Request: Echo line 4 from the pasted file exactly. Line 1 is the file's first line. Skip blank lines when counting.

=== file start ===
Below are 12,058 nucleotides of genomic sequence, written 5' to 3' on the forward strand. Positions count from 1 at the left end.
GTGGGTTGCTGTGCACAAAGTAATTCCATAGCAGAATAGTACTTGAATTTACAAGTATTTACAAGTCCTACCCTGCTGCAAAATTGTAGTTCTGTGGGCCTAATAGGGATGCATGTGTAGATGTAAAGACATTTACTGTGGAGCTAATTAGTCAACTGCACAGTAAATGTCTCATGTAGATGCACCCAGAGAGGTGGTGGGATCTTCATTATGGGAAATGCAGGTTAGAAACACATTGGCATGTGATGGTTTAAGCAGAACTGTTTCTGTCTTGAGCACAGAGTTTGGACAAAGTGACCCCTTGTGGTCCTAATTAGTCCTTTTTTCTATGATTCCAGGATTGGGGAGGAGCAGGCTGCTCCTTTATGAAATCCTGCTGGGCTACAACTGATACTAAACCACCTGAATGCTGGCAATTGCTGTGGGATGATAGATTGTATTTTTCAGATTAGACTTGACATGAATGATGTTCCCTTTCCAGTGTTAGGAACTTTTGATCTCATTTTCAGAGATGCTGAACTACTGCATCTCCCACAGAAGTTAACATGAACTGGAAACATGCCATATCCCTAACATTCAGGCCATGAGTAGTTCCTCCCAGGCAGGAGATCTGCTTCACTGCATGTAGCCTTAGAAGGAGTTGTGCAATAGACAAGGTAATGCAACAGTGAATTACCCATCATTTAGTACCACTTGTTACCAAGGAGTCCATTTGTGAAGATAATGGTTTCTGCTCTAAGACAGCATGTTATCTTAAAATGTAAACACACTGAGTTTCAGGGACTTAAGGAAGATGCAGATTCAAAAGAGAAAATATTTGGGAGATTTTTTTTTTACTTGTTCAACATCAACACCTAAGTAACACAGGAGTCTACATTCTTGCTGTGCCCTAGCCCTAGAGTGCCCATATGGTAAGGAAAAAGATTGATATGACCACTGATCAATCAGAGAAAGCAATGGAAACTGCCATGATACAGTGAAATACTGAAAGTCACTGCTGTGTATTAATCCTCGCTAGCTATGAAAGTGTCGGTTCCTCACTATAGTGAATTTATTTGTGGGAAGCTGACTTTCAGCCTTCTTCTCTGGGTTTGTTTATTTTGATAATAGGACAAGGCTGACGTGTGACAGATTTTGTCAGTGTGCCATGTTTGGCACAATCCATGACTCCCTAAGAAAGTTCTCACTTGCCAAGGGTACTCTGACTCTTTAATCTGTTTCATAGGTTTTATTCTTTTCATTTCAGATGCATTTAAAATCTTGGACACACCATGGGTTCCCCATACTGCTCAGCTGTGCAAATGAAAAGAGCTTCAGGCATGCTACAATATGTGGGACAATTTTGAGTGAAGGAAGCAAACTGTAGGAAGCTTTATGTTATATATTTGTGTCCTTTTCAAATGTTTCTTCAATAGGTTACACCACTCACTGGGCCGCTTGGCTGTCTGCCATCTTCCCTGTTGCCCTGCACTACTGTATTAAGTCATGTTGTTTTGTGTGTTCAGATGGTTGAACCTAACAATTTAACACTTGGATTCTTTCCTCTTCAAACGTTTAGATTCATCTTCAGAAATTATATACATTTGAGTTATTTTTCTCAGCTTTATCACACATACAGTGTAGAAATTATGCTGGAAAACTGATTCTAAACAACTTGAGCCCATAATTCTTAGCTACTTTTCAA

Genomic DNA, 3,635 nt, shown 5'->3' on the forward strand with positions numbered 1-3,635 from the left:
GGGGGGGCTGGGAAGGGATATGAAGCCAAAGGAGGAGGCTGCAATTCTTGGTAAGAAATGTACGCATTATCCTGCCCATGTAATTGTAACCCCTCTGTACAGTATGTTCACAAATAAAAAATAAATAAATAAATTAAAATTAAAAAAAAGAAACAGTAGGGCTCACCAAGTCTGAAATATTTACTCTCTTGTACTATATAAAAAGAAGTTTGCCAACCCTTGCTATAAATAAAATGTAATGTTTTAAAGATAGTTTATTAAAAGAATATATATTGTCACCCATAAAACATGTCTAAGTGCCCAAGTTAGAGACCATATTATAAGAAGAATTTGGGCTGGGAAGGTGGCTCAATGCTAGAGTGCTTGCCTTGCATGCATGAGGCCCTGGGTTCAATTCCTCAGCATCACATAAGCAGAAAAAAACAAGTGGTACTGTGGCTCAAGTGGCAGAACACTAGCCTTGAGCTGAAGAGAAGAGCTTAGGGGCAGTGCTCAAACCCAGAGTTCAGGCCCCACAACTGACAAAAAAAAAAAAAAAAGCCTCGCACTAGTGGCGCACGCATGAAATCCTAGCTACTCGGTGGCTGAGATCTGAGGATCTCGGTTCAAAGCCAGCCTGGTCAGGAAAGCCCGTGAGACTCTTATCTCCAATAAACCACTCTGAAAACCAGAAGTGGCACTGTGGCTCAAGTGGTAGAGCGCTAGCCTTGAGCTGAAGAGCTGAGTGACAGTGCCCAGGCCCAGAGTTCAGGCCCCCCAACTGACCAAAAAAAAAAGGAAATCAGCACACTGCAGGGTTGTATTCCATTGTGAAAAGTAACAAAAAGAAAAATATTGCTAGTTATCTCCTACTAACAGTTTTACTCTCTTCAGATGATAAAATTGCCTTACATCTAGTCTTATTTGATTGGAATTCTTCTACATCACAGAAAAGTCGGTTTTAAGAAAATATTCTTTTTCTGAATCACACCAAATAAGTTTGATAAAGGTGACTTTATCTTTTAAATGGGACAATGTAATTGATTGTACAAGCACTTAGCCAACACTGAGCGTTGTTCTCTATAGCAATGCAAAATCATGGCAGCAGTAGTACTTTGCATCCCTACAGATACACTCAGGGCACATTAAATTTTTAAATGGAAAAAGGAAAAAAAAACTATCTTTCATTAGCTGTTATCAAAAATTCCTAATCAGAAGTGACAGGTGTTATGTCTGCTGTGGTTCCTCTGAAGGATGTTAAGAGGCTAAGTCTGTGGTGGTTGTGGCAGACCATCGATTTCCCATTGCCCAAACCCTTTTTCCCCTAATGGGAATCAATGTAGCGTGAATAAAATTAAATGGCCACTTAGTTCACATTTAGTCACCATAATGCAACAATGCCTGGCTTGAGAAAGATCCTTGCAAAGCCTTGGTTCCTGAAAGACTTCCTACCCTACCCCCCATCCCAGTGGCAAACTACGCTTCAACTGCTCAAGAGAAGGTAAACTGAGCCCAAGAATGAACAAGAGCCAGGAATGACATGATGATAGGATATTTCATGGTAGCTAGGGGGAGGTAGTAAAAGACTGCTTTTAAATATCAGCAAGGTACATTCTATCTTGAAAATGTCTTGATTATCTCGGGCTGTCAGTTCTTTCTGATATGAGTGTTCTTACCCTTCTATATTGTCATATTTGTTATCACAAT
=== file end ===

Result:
GGGGGGGCTGGGAAGGGATATGAAGCCAAAGGAGGAGGCTGCAATTCTTGGTAAGAAATGTACGCATTATCCTGCCCATGTAATTGTAACCCCTCTGTACAGTATGTTCACAAATAAAAAATAAATAAATAAATTAAAATTAAAAAAAAGAAACAGTAGGGCTCACCAAGTCTGAAATATTTACTCTCTTGTACTATATAAAAAGAAGTTTGCCAACCCTTGCTATAAATAAAATGTAATGTTTTAAAGATAGTTTATTAAAAGAATATATATTGTCACCCATAAAACATGTCTAAGTGCCCAAGTTAGAGACCATATTATAAGAAGAATTTGGGCTGGGAAGGTGGCTCAATGCTAGAGTGCTTGCCTTGCATGCATGAGGCCCTGGGTTCAATTCCTCAGCATCACATAAGCAGAAAAAAACAAGTGGTACTGTGGCTCAAGTGGCAGAACACTAGCCTTGAGCTGAAGAGAAGAGCTTAGGGGCAGTGCTCAAACCCAGAGTTCAGGCCCCACAACTGACAAAAAAAAAAAAAAAAGCCTCGCACTAGTGGCGCACGCATGAAATCCTAGCTACTCGGTGGCTGAGATCTGAGGATCTCGGTTCAAAGCCAGCCTGGTCAGGAAAGCCCGTGAGACTCTTATCTCCAATAAACCACTCTGAAAACCAGAAGTGGCACTGTGGCTCAAGTGGTAGAGCGCTAGCCTTGAGCTGAAGAGCTGAGTGACAGTGCCCAGGCCCAGAGTTCAGGCCCCCCAACTGACCAAAAAAAAAAGGAAATCAGCACACTGCAGGGTTGTATTCCATTGTGAAAAGTAACAAAAAGAAAAATATTGCTAGTTATCTCCTACTAACAGTTTTACTCTCTTCAGATGATAAAATTGCCTTACATCTAGTCTTATTTGATTGGAATTCTTCTACATCACAGAAAAGTCGGTTTTAAGAAAATATTCTTTTTCTGAATCACACCAAATAAGTTTGATAAAGGTGACTTTATCTTTTAAATGGGACAATGTAATTGATTGTACAAGCACTTAGCCAACACTGAGCGTTGTTCTCTATAGCAATGCAAAATCATGGCAGCAGTAGTACTTTGCATCCCTACAGATACACTCAGGGCACATTAAATTTTTAAATGGAAAAAGGAAAAAAAAACTATCTTTCATTAGCTGTTATCAAAAATTCCTAATCAGAAGTGACAGGTGTTATGTCTGCTGTGGTTCCTCTGAAGGATGTTAAGAGGCTAAGTCTGTGGTGGTTGTGGCAGACCATCGATTTCCCATTGCCCAAACCCTTTTTCCCCTAATGGGAATCAATGTAGCGTGAATAAAATTAAATGGCCACTTAGTTCACATTTAGTCACCATAATGCAACAATGCCTGGCTTGAGAAAGATCCTTGCAAAGCCTTGGTTCCTGAAAGACTTCCTACCCTACCCCCCATCCCAGTGGCAAACTACGCTTCAACTGCTCAAGAGAAGGTAAACTGAGCCCAAGAATGAACAAGAGCCAGGAATGACATGATGATAGGATATTTCATGGTAGCTAGGGGGAGGTAGTAAAAGACTGCTTTTAAATATCAGCAAGGTACATTCTATCTTGAAAATGTCTTGATTATCTCGGGCTGTCAGTTCTTTCTGATATGAGTGTTCTTACCCTTCTATATTGTCATATTTGTTATCACAAT